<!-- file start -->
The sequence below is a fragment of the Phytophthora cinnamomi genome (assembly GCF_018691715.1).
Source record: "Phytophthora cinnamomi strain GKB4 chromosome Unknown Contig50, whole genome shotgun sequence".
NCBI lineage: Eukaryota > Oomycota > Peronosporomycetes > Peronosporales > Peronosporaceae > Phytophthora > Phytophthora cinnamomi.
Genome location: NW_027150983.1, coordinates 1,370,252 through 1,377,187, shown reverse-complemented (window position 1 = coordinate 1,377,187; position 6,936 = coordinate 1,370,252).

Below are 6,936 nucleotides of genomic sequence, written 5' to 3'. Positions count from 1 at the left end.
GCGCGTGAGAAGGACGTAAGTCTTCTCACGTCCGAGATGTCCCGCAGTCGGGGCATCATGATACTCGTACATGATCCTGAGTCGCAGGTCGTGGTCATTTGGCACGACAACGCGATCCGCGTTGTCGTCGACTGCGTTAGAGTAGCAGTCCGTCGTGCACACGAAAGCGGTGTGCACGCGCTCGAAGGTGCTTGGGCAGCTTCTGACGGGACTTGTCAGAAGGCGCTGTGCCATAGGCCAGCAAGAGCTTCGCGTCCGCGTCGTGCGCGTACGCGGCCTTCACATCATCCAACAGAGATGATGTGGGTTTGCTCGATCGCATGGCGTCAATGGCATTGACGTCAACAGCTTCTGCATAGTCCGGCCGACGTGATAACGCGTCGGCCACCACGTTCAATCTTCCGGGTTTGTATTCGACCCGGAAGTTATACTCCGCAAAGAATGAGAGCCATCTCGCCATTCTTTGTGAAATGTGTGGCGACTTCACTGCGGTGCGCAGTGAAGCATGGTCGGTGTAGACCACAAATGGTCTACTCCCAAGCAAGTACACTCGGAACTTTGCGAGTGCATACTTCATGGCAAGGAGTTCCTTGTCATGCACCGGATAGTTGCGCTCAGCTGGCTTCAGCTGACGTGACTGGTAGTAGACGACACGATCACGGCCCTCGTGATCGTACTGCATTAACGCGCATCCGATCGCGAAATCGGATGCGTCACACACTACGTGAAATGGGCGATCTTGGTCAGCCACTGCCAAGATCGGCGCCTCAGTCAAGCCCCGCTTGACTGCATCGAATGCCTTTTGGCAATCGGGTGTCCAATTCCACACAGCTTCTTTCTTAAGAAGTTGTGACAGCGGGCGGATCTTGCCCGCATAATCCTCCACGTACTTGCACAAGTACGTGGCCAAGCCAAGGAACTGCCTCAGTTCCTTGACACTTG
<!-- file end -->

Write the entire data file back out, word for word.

The sequence below is a fragment of the Phytophthora cinnamomi genome (assembly GCF_018691715.1).
Source record: "Phytophthora cinnamomi strain GKB4 chromosome Unknown Contig50, whole genome shotgun sequence".
NCBI lineage: Eukaryota > Oomycota > Peronosporomycetes > Peronosporales > Peronosporaceae > Phytophthora > Phytophthora cinnamomi.
Genome location: NW_027150983.1, coordinates 1,370,252 through 1,377,187, shown reverse-complemented (window position 1 = coordinate 1,377,187; position 6,936 = coordinate 1,370,252).

Below are 6,936 nucleotides of genomic sequence, written 5' to 3'. Positions count from 1 at the left end.
GCGCGTGAGAAGGACGTAAGTCTTCTCACGTCCGAGATGTCCCGCAGTCGGGGCATCATGATACTCGTACATGATCCTGAGTCGCAGGTCGTGGTCATTTGGCACGACAACGCGATCCGCGTTGTCGTCGACTGCGTTAGAGTAGCAGTCCGTCGTGCACACGAAAGCGGTGTGCACGCGCTCGAAGGTGCTTGGGCAGCTTCTGACGGGACTTGTCAGAAGGCGCTGTGCCATAGGCCAGCAAGAGCTTCGCGTCCGCGTCGTGCGCGTACGCGGCCTTCACATCATCCAACAGAGATGATGTGGGTTTGCTCGATCGCATGGCGTCAATGGCATTGACGTCAACAGCTTCTGCATAGTCCGGCCGACGTGATAACGCGTCGGCCACCACGTTCAATCTTCCGGGTTTGTATTCGACCCGGAAGTTATACTCCGCAAAGAATGAGAGCCATCTCGCCATTCTTTGTGAAATGTGTGGCGACTTCACTGCGGTGCGCAGTGAAGCATGGTCGGTGTAGACCACAAATGGTCTACTCCCAAGCAAGTACACTCGGAACTTTGCGAGTGCATACTTCATGGCAAGGAGTTCCTTGTCATGCACCGGATAGTTGCGCTCAGCTGGCTTCAGCTGACGTGACTGGTAGTAGACGACACGATCACGGCCCTCGTGATCGTACTGCATTAACGCGCATCCGATCGCGAAATCGGATGCGTCACACACTACGTGAAATGGGCGATCTTGGTCAGCCACTGCCAAGATCGGCGCCTCAGTCAAGCCCCGCTTGACTGCATCGAATGCCTTTTGGCAATCGGGTGTCCAATTCCACACAGCTTCTTTCTTAAGAAGTTGTGACAGCGGGCGGATCTTGCCCGCATAATCCTCCACGTACTTGCACAAGTACGTGGCCAAGCCAAGGAACTGCCTCAGTTCCTTGACACTTG